Communications between the various components of the Institute are critical to the quality of our undergraduate program. This is particularly true at a very large urban university such as the University of Minnesota. It is easy to feel disconnected from the academic program, having little in the way of a university experience other than showing up for class lectures now and then. Several facets of the Institute can facilitate closer ties between the student and the Institute. These are:
Director of Undergraduate Studies (DUGS) - Dr. Terry J. Jones
The DUGS is responsible for academic advising for all Astrophysics majors. When entering CSE at the University you are assigned to a team of freshman for advising out of room 128 in Lind Hall. This team may, or may not, have the Astrophysics DUGS as the faculty member of the team. None-the-less, feel encouraged to seek information and advice from the DUGS at any time. By your sophomore year, YOU MUST use the Astrophysics DUGS as your academic advisor.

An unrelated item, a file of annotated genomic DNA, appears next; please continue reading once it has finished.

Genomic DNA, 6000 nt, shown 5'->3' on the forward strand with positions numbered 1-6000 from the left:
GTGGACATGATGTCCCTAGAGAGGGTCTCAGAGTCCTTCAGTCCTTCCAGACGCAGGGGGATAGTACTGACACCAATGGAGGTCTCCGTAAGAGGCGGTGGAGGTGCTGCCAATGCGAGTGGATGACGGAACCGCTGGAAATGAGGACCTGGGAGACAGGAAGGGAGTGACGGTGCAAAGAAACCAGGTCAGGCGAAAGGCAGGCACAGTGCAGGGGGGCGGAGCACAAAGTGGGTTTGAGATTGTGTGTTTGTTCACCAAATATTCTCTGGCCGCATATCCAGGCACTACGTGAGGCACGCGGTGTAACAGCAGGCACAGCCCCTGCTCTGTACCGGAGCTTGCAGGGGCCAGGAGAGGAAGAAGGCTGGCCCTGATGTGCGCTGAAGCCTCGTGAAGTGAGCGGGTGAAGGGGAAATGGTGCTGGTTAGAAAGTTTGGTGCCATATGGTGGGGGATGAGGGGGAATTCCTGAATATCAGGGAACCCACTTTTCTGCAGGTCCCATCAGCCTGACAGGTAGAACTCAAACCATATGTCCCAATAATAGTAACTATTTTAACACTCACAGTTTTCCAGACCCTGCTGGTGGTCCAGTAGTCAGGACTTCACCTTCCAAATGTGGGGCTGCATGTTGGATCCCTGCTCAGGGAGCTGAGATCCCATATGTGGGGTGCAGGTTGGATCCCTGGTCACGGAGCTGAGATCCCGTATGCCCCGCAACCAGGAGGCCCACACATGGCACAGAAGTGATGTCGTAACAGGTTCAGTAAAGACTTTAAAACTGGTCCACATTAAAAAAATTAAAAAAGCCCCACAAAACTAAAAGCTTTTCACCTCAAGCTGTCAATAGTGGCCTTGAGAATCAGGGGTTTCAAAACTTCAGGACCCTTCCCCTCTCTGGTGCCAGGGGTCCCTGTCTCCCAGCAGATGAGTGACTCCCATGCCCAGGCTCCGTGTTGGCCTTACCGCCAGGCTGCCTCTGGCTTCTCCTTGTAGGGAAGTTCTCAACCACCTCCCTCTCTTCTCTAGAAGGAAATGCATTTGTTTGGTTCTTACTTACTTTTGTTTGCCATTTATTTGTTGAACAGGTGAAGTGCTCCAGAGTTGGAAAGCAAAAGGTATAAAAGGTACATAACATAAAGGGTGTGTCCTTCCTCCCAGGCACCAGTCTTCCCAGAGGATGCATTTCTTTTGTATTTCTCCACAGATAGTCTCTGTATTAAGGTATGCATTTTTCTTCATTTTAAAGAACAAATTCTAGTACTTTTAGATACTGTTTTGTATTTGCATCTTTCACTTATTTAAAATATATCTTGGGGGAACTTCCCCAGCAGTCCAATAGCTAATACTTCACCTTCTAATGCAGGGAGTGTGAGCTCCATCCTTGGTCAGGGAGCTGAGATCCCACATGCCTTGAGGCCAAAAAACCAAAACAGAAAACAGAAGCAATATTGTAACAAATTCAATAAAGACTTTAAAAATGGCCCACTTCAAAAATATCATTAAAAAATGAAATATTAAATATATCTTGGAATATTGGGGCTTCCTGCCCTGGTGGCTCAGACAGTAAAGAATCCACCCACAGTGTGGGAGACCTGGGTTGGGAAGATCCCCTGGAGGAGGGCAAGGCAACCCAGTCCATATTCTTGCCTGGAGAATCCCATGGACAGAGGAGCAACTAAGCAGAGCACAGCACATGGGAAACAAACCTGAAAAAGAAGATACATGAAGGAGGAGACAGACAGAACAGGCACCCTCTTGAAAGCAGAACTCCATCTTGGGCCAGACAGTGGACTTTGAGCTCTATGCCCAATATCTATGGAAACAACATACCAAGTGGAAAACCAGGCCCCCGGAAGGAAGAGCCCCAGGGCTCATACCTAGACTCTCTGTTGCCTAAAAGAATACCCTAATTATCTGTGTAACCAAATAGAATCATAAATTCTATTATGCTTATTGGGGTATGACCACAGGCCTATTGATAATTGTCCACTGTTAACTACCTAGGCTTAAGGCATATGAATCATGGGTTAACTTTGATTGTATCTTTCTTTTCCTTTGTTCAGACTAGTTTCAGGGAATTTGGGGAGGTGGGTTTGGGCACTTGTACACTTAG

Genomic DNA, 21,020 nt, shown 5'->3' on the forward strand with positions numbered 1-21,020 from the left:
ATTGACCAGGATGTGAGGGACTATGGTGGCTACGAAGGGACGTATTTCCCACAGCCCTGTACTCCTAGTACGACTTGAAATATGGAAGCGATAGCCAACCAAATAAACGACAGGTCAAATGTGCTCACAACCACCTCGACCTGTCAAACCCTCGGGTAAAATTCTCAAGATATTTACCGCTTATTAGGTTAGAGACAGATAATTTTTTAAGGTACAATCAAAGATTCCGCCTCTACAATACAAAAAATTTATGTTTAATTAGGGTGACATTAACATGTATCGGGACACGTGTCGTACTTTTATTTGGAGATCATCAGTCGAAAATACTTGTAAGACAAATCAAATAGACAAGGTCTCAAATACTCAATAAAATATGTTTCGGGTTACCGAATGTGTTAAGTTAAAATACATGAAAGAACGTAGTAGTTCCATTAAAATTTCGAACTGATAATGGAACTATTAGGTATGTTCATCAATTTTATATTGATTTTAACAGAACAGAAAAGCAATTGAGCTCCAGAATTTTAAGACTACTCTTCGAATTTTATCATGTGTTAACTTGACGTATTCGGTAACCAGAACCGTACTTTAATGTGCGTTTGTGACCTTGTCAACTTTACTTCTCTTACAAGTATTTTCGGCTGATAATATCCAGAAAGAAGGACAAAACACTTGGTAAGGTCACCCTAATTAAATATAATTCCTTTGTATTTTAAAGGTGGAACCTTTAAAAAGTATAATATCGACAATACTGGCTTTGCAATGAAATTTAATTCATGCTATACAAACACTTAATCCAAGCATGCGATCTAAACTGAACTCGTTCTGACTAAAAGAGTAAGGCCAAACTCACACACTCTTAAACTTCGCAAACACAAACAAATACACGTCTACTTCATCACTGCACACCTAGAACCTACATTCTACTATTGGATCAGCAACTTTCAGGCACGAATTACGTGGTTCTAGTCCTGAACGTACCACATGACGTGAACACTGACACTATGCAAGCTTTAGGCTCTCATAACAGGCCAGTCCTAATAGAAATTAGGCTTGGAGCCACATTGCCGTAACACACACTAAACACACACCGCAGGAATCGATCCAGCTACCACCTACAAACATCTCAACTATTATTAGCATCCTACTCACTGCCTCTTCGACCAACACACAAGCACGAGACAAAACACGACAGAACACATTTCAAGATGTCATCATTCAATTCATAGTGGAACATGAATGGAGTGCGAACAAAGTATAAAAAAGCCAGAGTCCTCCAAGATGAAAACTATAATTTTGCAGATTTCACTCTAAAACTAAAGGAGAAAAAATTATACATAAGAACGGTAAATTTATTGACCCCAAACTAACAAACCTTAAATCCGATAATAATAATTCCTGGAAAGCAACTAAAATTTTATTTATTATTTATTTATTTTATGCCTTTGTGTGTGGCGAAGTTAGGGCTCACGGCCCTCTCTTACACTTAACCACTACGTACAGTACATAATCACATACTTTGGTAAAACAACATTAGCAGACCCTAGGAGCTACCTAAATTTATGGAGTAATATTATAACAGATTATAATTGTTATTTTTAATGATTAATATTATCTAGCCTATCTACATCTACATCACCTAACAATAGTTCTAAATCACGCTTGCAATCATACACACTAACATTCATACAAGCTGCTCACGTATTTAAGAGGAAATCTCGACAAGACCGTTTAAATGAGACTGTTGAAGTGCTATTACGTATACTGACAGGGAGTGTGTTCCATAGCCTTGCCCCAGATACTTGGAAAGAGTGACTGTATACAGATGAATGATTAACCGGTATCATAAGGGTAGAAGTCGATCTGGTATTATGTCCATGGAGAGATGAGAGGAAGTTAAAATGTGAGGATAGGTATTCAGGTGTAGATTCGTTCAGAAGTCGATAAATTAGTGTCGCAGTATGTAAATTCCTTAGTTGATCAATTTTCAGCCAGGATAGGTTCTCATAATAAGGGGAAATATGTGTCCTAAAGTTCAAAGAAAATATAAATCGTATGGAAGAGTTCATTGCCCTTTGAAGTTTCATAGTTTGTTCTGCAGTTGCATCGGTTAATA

Every student in CSE is provided with an e-mail address and access to e-mail. All Astrophysics majors are expected to be able to be contacted by e-mail. Feel free to contact faculty and other students the same way. E-mail training takes place as part of your freshman orientation. If you miss out on this for some reason, contact another Astrophysics major or the DUGS and get on line!
Undergraduate Programs Bulletin Board
This bulletin board is located outside of room 355. It contains important information for Astrophysics majors. Information about summer research fellowships, University programs, changes in the academic program, etc. will be posted on this board.
Glass Case (Outside Room 356)
There is a glass case on the wall just above the photocopy machine outside of rm 356. This case is the location of job notices for employment in the Institute. Any job for undergraduates will be posted there.
Computer Room 469B
This is the Institute computing room. Although we do not as a rule give out keys to this room to undergraduates, there is usually someone in the room who can let you in. This room contains 3 Unix workstations as well as a Windows machine. Many undergraduates who are actively involved in astrophysics research use the computing facilities in this room. Also, several academic courses will make use of these computing facilities. There are also several Unix workstations and PC's in the IR Lab.